cam We could try to track down where the field at offset 0x1C gets initialized. A pointer wouldn't move around, so we wouldn't have to worry about relocation. We can use the Data Breakpoint window feature of the Macintosh Debugger. The PowerPC 601 has a special register that allows you to stop execution whenever a specified address is read or written to. It's like hardware support for our old friend step spy.

Alex Sounds like a plan. So, I bring up the Data Breakpoint window and will break whenever someone writes to that address.

cam Of course, you realize that just as the code fragment could be loaded in a different place each time it's launched, the RTOC could have a different value as well.

Alex Good point. I'll be sure to use the new RTOC value when I restart Marathon.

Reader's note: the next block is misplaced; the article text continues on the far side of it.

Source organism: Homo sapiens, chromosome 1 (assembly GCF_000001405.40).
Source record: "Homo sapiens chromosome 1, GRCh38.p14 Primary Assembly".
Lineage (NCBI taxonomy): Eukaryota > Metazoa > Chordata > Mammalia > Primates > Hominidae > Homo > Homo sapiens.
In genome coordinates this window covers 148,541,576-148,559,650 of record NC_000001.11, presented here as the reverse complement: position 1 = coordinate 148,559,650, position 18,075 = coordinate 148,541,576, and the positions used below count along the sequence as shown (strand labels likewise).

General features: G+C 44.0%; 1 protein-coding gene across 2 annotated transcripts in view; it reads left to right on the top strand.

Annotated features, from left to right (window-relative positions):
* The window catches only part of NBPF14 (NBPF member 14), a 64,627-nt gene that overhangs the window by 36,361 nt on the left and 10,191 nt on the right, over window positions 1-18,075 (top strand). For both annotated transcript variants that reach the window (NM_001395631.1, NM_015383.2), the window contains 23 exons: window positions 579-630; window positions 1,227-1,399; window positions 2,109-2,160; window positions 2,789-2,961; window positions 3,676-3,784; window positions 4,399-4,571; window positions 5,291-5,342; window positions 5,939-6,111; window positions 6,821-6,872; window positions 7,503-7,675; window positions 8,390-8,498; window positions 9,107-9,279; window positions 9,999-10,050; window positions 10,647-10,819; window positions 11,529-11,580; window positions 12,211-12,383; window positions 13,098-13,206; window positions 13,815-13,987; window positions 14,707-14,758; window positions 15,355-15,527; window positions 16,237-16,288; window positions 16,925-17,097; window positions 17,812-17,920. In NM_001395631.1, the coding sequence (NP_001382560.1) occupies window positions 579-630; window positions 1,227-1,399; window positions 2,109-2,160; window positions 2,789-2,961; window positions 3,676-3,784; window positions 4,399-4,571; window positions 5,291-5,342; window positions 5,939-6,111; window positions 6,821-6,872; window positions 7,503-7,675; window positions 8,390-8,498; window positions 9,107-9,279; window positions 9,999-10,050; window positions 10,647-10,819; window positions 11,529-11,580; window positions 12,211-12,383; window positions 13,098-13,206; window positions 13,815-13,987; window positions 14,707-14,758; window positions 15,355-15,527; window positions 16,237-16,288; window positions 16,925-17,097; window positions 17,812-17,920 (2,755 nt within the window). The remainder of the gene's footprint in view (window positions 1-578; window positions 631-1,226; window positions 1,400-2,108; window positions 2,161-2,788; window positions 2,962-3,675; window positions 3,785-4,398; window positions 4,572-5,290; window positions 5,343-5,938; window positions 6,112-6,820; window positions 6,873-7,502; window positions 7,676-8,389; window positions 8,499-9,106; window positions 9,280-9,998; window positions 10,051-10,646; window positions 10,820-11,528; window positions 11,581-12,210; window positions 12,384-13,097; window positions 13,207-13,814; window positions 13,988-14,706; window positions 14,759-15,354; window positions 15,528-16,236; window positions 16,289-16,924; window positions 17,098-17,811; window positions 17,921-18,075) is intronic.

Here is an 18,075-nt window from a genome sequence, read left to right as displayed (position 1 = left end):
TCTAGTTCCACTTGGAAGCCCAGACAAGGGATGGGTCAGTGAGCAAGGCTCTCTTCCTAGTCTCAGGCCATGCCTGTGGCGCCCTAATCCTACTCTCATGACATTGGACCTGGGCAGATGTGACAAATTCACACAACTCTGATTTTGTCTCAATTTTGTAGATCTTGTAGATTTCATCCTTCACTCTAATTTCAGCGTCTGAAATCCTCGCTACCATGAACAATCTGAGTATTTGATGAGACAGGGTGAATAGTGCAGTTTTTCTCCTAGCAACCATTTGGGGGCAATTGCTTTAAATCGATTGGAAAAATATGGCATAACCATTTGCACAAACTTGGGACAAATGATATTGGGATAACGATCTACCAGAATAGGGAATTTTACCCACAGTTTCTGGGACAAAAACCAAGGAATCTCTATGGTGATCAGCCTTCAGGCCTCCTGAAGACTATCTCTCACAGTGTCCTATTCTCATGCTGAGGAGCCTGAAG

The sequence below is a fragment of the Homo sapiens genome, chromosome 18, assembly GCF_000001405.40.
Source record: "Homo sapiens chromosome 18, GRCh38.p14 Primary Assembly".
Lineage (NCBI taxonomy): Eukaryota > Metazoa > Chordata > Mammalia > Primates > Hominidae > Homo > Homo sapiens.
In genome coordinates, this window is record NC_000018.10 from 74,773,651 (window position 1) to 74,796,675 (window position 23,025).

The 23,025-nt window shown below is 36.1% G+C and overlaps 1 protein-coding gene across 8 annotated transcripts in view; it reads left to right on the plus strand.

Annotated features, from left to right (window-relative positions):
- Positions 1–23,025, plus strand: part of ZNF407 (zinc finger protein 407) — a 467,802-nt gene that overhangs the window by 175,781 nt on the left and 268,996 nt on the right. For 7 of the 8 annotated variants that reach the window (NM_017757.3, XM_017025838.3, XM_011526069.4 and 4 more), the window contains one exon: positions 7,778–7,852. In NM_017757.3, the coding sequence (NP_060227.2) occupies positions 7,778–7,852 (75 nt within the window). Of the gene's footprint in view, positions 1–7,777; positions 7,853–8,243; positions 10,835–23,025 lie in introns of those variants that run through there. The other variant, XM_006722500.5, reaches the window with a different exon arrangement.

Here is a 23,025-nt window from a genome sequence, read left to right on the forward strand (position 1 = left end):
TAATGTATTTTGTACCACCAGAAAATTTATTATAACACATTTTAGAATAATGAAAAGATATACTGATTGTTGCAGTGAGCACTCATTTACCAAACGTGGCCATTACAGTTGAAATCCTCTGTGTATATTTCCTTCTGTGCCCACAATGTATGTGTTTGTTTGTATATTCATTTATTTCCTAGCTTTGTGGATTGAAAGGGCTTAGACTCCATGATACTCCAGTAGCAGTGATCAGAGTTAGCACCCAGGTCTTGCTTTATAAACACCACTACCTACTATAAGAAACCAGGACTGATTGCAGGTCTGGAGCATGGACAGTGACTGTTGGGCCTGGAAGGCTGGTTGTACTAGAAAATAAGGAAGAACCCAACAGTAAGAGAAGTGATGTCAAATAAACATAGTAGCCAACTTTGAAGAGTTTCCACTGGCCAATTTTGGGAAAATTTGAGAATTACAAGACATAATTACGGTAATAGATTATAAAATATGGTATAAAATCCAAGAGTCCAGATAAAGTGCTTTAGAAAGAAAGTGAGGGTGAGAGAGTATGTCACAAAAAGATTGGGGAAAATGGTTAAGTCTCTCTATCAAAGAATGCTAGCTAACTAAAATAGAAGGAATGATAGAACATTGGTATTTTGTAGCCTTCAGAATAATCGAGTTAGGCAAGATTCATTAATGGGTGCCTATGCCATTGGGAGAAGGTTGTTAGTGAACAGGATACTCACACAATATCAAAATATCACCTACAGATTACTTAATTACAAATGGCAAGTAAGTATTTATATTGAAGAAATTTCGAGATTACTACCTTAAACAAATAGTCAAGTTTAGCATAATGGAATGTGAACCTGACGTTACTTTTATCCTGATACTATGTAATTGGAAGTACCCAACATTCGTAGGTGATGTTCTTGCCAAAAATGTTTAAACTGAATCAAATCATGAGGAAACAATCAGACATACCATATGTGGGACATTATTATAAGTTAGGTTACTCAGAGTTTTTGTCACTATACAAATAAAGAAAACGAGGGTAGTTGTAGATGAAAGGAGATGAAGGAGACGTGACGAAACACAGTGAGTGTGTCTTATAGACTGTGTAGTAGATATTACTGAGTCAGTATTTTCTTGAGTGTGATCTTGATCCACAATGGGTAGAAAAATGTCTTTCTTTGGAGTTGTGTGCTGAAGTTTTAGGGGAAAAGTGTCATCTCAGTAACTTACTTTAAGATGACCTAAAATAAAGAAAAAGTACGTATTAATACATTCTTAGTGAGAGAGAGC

cam What happens after we set up the data breakpoint?

Alex It's kind of strange. We seem to be stopping a lot, but people aren't writing to offset 0x1C in this structure; they seem to be writing 32 bits to offset 0x1A and overwriting 0x1C.

cam I don't understand. The routine that called the crashing routine was passing in a value at offset 0x1C.

Alex Apparently we calculated something wrong.

cam I don't know where we could have gone wrong. Wait a second. Look at address 0x633988E0; it says we're branching to address 0x633C5C20, but the routine we're crashing in is at 0x633C59B0.

Alex Well, maybe it's just a call to a different code fragment, a "cross-TOC" call, and it has to use some indirection to get to the crashing function.

cam No, it can't be a cross-TOC call, for two reasons: first, there's no TOC reload after the function call, and second, the routine we crashed in is in the Marathon fragment. You saw the Fragment Info results.

Alex I'll buy that. Now let's set our breakpoint just before this function call to the unknown address. We can step through that code.